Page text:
Once we received the DFMO, my colleague at Pace, Dr. Henry Nathan and I began a series of in vivo experiments using Trypanosoma brucei, a veterinary parasite of cattle, as a model for human disease. After infecting mice with trypanosomes, we waited 24 h and then began treating with 2% DFMO in the drinking water. Treatment was for 3 days. To our amazement, the treated mice were cured. We repeated the experiment three times before, in November 1979, I called Peter to give him the news.
This work the initial finding that DFMO cured mice of a model sleeping sickness infection was published in the March 1980 issue of Science by myself, Peter McCann, Henry Nathan, Seymour Hutner, and Albert Sjoerdsma, head of the now Merrell-Dow Pharmaceutical Research Institute.
Since human toxicology studies had been done with DFMO as part of ongoing clinical trials in cancer, initial trials of DFMO against sleeping sickness in Africa rapidly ensued. These studies were begun by Dr. Simon von Nieuwenhove in Sudan in 1981 under the auspices of the World Health Organization and Merrell-Dow. The drug (now known as Eflornithine) was initially dissolved in fruit juice and given orally at 400 mg per kg, 4 times per day for 2 to 3 weeks. Despite problems with diarrhea, temporary hearing and hair loss, and non-compliance due to the difficult dose regimen, DFMO cured about 80% of patients, including late stage cases. Shortly after von Nieuwenhove’s clinical work was in full operation, a Dutch physician, Dr. Henry Taelman, cured a woman who had immigrated to Europe from Africa using an intravenous DFMO treatment regimen. The woman was deeply comatose and he named DFMO, “the resurrection drug” for its curative activity in late-stage sleeping sickness. From these initial clinical trials, more organized studies began which resulted in the development of an i.v. treatment regimen – 400 mg per kg – 4 times per day for two weeks.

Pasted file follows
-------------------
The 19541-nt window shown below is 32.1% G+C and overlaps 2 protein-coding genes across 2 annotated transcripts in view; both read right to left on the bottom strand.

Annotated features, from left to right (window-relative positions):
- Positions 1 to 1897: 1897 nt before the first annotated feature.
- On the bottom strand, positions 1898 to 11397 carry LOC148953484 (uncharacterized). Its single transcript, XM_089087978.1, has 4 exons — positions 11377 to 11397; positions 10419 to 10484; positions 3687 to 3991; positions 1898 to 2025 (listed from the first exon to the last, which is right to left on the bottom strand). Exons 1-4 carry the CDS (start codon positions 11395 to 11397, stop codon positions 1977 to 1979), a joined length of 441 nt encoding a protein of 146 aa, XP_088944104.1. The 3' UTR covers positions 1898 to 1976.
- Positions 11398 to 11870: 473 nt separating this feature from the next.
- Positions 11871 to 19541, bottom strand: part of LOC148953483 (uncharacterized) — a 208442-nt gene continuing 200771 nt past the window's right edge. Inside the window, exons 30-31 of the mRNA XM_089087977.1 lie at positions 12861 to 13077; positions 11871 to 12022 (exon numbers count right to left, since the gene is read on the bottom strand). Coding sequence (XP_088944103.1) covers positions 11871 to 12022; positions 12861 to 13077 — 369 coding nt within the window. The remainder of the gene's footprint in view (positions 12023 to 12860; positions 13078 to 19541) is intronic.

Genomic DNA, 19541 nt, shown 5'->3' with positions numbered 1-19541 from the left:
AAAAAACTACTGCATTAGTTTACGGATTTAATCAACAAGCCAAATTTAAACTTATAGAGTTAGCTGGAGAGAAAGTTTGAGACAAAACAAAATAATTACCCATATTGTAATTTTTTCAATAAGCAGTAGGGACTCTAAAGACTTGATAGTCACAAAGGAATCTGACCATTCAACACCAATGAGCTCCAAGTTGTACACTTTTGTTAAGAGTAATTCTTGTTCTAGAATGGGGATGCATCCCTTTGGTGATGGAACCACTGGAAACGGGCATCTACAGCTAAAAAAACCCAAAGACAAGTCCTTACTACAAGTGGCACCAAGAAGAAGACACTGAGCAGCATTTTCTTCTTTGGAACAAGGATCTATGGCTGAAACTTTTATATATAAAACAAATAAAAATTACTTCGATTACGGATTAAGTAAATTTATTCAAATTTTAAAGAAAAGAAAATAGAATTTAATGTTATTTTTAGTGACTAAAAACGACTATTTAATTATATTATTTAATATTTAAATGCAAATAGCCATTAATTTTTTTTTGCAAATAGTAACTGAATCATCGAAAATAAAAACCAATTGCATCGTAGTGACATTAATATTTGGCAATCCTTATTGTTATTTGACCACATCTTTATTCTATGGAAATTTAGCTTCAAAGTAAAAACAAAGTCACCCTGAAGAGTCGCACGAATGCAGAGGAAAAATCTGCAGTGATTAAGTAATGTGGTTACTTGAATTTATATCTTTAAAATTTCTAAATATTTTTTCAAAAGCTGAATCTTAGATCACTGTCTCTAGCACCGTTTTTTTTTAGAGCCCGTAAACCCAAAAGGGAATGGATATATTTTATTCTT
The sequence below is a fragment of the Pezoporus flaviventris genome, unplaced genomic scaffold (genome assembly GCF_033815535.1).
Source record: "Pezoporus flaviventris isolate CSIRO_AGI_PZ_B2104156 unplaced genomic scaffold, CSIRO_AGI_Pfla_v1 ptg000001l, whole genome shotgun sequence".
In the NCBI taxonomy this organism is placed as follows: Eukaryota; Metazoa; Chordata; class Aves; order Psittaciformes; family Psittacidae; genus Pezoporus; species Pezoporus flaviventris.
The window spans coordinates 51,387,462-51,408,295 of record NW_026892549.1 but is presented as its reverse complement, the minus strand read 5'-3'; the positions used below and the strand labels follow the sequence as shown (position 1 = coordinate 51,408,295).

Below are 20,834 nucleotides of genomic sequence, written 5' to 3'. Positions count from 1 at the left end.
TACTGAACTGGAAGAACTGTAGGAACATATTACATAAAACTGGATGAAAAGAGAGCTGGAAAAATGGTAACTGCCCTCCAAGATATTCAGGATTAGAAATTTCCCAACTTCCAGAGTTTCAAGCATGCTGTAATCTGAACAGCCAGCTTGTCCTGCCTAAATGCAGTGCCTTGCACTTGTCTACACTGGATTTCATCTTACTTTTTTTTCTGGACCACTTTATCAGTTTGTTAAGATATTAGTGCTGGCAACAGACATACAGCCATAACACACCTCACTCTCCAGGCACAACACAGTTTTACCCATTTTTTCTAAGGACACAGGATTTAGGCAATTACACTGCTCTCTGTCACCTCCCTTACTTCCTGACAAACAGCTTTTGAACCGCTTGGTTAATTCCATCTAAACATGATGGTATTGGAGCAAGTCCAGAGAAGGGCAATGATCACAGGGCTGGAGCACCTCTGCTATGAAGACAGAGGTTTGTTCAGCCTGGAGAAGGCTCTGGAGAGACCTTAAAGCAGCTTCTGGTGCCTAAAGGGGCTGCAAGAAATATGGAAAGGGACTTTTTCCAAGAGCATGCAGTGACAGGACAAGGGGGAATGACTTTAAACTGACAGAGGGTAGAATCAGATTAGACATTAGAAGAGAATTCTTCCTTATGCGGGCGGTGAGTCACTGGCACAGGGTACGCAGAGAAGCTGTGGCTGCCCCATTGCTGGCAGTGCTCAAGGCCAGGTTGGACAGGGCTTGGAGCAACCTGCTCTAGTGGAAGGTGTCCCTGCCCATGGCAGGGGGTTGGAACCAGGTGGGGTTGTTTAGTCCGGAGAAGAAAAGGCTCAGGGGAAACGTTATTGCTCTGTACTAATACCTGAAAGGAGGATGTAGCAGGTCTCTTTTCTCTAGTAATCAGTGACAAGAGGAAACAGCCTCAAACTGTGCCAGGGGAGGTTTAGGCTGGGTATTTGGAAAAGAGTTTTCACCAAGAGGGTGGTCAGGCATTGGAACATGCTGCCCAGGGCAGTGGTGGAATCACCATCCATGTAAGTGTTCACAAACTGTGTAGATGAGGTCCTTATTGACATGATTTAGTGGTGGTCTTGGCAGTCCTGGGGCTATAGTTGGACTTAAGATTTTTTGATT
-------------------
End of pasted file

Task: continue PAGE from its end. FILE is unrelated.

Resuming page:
My greatest personal career high point came during the 1985 International Congress of Protozoologists where, at the Kenyatta Center in Nairobi, I met Simon von Nieuwenhove after both of us had given papers on DFMO and sleeping sickness. We spoke for a long time about the scientific basis for DFMO activity vs. trypanosomes and the clinical activity that was being demonstrated.
During the 1990’s, because of the difficulty of giving DFMO 4 times per day by the i.v. route and the expense of approximately $700 per patient, combined with the reluctance of Marion Merrell-Dow (Hoechst Marion-Rousseau) to produce DFMO for non-profit purpose, its clinical availability and use became restricted. At last count approximately 4000 patients had been treated with DFMO, with an overall cure rate of > 90%.